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We all know that fish are protein powerhouses and are a common staple in healthy weight-loss programs. There is a lot of confusion about buying and choosing fish, which can be discouraging. We have done the homework for you and broken down the most common questions before you hit the fish market.

 

 

 

 

What about Mercury?
Mercury, in excess, can cause neurological issues, but it is important to consider that all fish contain traces of mercury. Mercury levels are not a reason to avoid fish altogether, but do pay attention to the dose of mercury you may be consuming. The larger the fish the more mercury it contains. As long as you are not eating larger portions of high-mercury fish, you really do not have much to worry about.

Farmed vs. Fresh/Wild-caught?
The way fish is raised and caught impacts the healthiness of the fish. One would naturally think that wild-caught fish is the way to go, but farmed fish also has its benefits. The concern with farmed fish is that the farming may take place in crowded, diseased tanks. However, there are green, sustainable farms. The key is to know where your fish is coming from. Though, there are some fish that you will want to purchase wild-caught. Below are a few common fish choices and how to select them.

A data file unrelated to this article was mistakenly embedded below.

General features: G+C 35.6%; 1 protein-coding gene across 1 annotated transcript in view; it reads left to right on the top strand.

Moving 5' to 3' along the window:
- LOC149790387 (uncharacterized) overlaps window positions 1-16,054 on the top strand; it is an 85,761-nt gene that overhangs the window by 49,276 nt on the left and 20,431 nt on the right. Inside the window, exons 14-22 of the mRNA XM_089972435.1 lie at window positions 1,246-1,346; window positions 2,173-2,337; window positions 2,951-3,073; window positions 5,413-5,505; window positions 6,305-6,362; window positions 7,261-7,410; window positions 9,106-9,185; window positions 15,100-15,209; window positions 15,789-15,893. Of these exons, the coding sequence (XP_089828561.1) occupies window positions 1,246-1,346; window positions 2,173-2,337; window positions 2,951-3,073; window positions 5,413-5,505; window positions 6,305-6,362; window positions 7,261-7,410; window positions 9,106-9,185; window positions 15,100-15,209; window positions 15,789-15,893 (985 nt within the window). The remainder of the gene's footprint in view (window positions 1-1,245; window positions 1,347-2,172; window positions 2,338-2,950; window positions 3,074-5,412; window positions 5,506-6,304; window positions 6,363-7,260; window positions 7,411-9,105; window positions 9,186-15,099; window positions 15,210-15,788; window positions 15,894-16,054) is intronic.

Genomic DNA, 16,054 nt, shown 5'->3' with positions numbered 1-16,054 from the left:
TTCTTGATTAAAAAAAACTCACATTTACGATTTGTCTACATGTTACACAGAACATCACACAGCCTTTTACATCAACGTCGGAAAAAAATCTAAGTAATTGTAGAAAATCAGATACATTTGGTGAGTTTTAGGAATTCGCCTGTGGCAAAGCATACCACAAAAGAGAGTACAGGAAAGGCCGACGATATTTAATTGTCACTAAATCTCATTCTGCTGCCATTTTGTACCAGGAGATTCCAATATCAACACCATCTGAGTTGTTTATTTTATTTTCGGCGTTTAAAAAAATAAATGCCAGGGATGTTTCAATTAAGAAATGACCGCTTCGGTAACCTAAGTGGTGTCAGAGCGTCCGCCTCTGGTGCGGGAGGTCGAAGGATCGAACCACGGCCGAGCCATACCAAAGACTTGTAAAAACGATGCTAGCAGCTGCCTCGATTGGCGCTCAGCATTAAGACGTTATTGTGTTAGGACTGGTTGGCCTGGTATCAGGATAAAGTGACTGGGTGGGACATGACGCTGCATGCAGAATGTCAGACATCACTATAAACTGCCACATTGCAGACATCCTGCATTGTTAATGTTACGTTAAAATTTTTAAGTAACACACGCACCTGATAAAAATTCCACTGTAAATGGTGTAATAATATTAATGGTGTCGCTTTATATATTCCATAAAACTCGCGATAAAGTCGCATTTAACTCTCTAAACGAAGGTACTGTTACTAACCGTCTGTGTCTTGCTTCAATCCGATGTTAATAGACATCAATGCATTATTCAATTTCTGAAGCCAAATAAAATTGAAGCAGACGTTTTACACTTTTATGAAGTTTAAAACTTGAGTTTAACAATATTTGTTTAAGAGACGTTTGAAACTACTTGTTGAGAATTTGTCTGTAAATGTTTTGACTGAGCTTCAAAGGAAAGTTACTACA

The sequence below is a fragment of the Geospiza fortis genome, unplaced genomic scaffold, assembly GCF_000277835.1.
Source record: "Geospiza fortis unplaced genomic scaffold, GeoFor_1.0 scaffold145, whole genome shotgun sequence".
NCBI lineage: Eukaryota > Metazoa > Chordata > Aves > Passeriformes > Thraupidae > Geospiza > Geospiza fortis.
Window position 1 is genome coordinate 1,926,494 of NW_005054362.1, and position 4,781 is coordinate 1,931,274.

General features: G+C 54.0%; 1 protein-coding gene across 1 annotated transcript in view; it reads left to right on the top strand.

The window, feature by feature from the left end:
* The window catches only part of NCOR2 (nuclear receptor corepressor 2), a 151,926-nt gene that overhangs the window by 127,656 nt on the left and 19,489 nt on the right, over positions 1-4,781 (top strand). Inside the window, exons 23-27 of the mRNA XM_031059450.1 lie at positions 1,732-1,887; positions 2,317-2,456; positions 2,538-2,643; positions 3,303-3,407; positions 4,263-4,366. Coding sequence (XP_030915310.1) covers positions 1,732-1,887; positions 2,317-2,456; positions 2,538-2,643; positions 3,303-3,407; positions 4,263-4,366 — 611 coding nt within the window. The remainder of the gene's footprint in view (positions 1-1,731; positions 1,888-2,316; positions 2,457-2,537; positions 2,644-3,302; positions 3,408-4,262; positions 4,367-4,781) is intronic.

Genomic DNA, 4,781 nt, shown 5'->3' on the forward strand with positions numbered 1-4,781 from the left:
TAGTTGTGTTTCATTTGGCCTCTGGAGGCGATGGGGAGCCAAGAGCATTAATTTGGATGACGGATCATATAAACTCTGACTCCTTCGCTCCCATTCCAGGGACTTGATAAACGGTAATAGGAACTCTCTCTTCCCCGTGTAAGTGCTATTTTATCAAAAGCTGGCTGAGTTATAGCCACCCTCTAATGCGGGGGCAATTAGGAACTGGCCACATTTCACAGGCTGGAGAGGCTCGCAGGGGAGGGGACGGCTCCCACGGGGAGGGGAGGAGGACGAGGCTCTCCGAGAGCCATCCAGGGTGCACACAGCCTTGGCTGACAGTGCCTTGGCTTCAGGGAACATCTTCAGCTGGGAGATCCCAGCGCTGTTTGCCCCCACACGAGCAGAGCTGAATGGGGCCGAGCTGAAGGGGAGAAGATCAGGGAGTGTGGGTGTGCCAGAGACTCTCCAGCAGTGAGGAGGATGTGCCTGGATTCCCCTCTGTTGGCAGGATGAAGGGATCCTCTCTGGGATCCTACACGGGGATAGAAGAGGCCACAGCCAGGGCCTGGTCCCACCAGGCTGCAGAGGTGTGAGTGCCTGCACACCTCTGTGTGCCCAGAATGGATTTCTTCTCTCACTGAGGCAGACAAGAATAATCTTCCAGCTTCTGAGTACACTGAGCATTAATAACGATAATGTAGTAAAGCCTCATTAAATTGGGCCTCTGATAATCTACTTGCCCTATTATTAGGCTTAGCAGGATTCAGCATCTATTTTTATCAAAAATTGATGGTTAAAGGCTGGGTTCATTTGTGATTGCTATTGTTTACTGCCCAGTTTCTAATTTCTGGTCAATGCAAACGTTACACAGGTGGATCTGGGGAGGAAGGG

• Salmon: Aim for wild-caught salmon. Look for species, such as Coho, pink, and sockeye. Salmon is low in mercury and high in omega-3 fatty acids.
  • Cod: Japanese and Russian Pacific cod should be avoided, since their mercury levels are unknown. Go for Atlantic cod, which is low in mercury. 
  • Tilapia: Consume tilapia that is farmed in the United States in closed tanks. Closed tanks are monitored better in the United States. Tilapia is a low-calorie option that is also low in mercury. 
  • Tuna: When purchasing tuna, be sure to select skipjack or fresh albacore tuna from the United States or Canada. Other types of tuna, such as Bluefin and ahi, are typically high in mercury. Tuna is a great source of vitamin B12 and vitamin D.

Fish is a good source of omega-3 fatty acids. Fish is also high in iron, zinc, iodine, and magnesium. Consumption of fish may help lower blood pressure and reduce the risk of heart attack and stroke. It is also a low-fat and great source of protein, making it a favorite of healthy weight-loss programs. Need more fish inspiration? Check out GreenLite’s recipe page for healthy weight-loss meal ideas

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